230 - Messed Up Mistakes & Failures

A few lessons ago, I talked a lot about benefiting from something, not benefiting from something, and failing to do something:

[NDL #225] - Kanji Closeup: 得
[NDL #226] - Another Kanji Closeup: 得 → 損
[NDL #227] - Failing to Make Connections

But I didn't talk about the most common word for "failure:"

failure; mistake; blunder

失敗 is a bit more versatile than just "failure" or "mistake," though.

Let's look at how...

Making a Mistake

くるま で きた の しっぱい だった ね。
Coming here by car was a mistake, wasn't it? // We shouldn't have driven, huh?
Literally: "car + で + came + の + mistake + was + ね."
Note: For example, if you drove somewhere and then couldn't find parking. If this sentence were being said in Tokyo, the nuance is, "We should have come by train."

じんせい で いちばん の しっぱい は、 だいがく に いった こと だ。
The biggest mistake of my life was going to college.
Literally: "life + で + number one + の + mistake + は, + university + に + went + thing + だ."
Note: For example, if someone thinks that they just wasted time and money getting a college degree they never wanted or used, then they could say this.

I know I feel a little ambivalent about my own college education.

Pros: Having a bachelor's degree allowed me to get a work visa in Japan back in 2013. Yay!
Cons: I'm still paying student loans... T_T

Messing Up

We can also use 失敗 to mean "mess up" or "make a mistake."

In this case, we'll add the verb する to the end of it.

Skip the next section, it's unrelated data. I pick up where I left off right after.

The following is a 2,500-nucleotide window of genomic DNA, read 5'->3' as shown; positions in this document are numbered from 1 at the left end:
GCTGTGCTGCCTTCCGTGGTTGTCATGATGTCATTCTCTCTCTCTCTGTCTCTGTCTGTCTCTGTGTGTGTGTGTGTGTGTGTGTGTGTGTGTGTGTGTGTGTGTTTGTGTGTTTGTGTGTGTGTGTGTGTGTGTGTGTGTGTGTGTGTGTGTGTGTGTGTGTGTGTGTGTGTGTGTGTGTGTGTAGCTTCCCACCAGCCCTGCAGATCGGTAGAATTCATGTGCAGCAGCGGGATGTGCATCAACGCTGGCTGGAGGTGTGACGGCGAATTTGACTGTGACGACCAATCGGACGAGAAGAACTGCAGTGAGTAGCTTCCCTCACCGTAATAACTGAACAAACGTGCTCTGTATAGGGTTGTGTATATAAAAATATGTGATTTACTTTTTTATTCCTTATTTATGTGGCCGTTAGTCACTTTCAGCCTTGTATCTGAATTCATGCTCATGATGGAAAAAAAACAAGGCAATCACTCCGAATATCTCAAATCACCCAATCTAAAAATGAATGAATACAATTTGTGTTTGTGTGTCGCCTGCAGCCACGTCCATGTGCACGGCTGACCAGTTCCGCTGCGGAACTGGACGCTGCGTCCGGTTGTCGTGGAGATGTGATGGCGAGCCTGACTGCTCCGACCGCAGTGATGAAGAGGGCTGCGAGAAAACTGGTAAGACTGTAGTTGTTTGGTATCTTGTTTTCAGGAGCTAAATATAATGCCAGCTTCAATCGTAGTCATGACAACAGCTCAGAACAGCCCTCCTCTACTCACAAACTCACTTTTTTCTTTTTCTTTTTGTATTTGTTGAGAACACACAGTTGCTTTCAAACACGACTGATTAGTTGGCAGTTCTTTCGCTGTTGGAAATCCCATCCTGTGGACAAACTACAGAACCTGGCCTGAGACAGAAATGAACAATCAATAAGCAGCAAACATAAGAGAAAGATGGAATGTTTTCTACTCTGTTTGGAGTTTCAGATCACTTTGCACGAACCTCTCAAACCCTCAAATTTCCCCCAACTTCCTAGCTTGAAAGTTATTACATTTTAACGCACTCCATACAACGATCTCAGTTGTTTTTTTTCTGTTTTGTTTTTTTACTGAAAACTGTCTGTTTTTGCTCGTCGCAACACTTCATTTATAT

しっぱい しても いい から やって。
It's OK if you mess it up, so just do it.
Literally: "mistake + even if (you) do + good + because + do."
Note: For example, I might say this to Rei if I'm trying to convince her to cut my hair for me.

チャーハン しっぱい した。
My fried rice didn't turn out. // I messed up the fried rice.
Literally: "fried rice + failure + did."

By the way, fried rice is delicious.

It's quite common to see the word チャーハン written in katakana, but it's not too rare to see the kanji, either:

fried rice

I like the kanji, because it's so easy to understand.

means something like "cook; stir-fry." You might see it used in this word:

炒める(いためる // to stir fry; to saute

The other kanji is just "rice:"

(cooked) rice; meal

Every time I hear the word ご飯, I think of a line at the end of the first episode ofToby in Tokyo. If you've seen it, you'll know what I'm talking about.

💀 Kanji Note! 💀

Be careful not to mix up these two kanji:


The first one is the word used for cooking rice. You'll see it in words like:

炊飯器(すいはんき // rice cooker
炊く(たく // to cook [rice]
自炊(じすい // cooking for oneself

The second one is what we just saw above.

Once you build up your kanji recognition skills, you'll probably notice which one is which simply by the kanji and kana that are surrounding them.

Uh, where was I?


Oh yeah, 失敗 can also have the serious, heavy meaning of "failure," much like how we use it in English.

アベノミクス は しっぱい に おわった。
Abenomics ended in failure.
Literally: "Abenomics + は + failure + に + ended."
Note: Abenomics refers to an economic policy established by Prime Minister Shinzo Abe in 2012 (Wikipedia).

Proverb City

Last but not least, a proverb. In my opinion, a good one:

しっぱい は せいこう の もと。
Failure is the root of success.
Literally: "failure + は + success + の + origin / source."

Speaking of 成功, let's look at that word in the next lesson!

Complete and Continue